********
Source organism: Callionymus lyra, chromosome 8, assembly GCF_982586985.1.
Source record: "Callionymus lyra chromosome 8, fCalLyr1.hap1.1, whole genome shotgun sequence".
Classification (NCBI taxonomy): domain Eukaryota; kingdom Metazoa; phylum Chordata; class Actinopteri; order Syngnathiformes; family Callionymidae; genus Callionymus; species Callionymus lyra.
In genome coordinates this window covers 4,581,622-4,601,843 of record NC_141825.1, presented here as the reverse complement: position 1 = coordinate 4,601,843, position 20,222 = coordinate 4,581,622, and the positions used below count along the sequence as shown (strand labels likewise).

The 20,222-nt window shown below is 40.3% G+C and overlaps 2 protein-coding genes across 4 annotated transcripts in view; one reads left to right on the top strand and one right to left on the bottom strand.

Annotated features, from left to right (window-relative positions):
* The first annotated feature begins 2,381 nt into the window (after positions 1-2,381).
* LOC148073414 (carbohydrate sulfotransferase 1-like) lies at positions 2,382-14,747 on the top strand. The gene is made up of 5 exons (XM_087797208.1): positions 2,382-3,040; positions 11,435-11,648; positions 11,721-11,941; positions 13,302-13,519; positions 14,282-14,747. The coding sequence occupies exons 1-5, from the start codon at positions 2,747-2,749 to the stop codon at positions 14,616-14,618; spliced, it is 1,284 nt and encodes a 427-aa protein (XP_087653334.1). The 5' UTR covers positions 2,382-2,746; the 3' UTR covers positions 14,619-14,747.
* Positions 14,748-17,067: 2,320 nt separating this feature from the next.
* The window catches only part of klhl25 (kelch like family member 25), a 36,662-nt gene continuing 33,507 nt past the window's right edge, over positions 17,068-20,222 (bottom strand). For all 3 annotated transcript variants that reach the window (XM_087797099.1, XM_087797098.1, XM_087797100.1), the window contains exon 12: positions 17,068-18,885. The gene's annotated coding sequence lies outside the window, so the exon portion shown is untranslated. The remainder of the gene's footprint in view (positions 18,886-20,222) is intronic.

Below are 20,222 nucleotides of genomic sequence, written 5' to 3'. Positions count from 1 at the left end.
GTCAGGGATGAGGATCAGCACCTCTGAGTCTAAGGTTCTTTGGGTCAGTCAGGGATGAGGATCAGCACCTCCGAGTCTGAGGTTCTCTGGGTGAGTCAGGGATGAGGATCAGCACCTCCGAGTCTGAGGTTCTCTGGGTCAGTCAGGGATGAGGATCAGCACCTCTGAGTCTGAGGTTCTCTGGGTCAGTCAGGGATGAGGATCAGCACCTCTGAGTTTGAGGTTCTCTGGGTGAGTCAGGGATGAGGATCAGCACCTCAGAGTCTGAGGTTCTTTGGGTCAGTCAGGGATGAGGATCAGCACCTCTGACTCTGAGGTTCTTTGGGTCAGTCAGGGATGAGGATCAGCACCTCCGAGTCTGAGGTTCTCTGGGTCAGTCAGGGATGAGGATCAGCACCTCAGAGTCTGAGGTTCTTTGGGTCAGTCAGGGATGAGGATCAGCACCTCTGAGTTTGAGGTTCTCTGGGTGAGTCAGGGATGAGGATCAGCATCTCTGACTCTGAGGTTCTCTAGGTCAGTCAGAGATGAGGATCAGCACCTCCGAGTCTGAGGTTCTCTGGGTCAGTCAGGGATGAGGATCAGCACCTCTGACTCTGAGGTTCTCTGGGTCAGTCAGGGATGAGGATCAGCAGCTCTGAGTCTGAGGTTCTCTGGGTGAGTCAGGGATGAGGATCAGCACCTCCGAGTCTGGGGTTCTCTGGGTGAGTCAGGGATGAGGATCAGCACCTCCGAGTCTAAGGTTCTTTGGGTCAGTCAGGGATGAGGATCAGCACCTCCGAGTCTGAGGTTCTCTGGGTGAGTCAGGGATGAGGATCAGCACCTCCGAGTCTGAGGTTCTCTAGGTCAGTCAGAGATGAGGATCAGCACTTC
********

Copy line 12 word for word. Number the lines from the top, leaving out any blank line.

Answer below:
GTCAGGGATGAGGATCAGCACCTCTGAGTCTAAGGTTCTTTGGGTCAGTCAGGGATGAGGATCAGCACCTCCGAGTCTGAGGTTCTCTGGGTGAGTCAGGGATGAGGATCAGCACCTCCGAGTCTGAGGTTCTCTGGGTCAGTCAGGGATGAGGATCAGCACCTCTGAGTCTGAGGTTCTCTGGGTCAGTCAGGGATGAGGATCAGCACCTCTGAGTTTGAGGTTCTCTGGGTGAGTCAGGGATGAGGATCAGCACCTCAGAGTCTGAGGTTCTTTGGGTCAGTCAGGGATGAGGATCAGCACCTCTGACTCTGAGGTTCTTTGGGTCAGTCAGGGATGAGGATCAGCACCTCCGAGTCTGAGGTTCTCTGGGTCAGTCAGGGATGAGGATCAGCACCTCAGAGTCTGAGGTTCTTTGGGTCAGTCAGGGATGAGGATCAGCACCTCTGAGTTTGAGGTTCTCTGGGTGAGTCAGGGATGAGGATCAGCATCTCTGACTCTGAGGTTCTCTAGGTCAGTCAGAGATGAGGATCAGCACCTCCGAGTCTGAGGTTCTCTGGGTCAGTCAGGGATGAGGATCAGCACCTCTGACTCTGAGGTTCTCTGGGTCAGTCAGGGATGAGGATCAGCAGCTCTGAGTCTGAGGTTCTCTGGGTGAGTCAGGGATGAGGATCAGCACCTCCGAGTCTGGGGTTCTCTGGGTGAGTCAGGGATGAGGATCAGCACCTCCGAGTCTAAGGTTCTTTGGGTCAGTCAGGGATGAGGATCAGCACCTCCGAGTCTGAGGTTCTCTGGGTGAGTCAGGGATGAGGATCAGCACCTCCGAGTCTGAGGTTCTCTAGGTCAGTCAGAGATGAGGATCAGCACTTC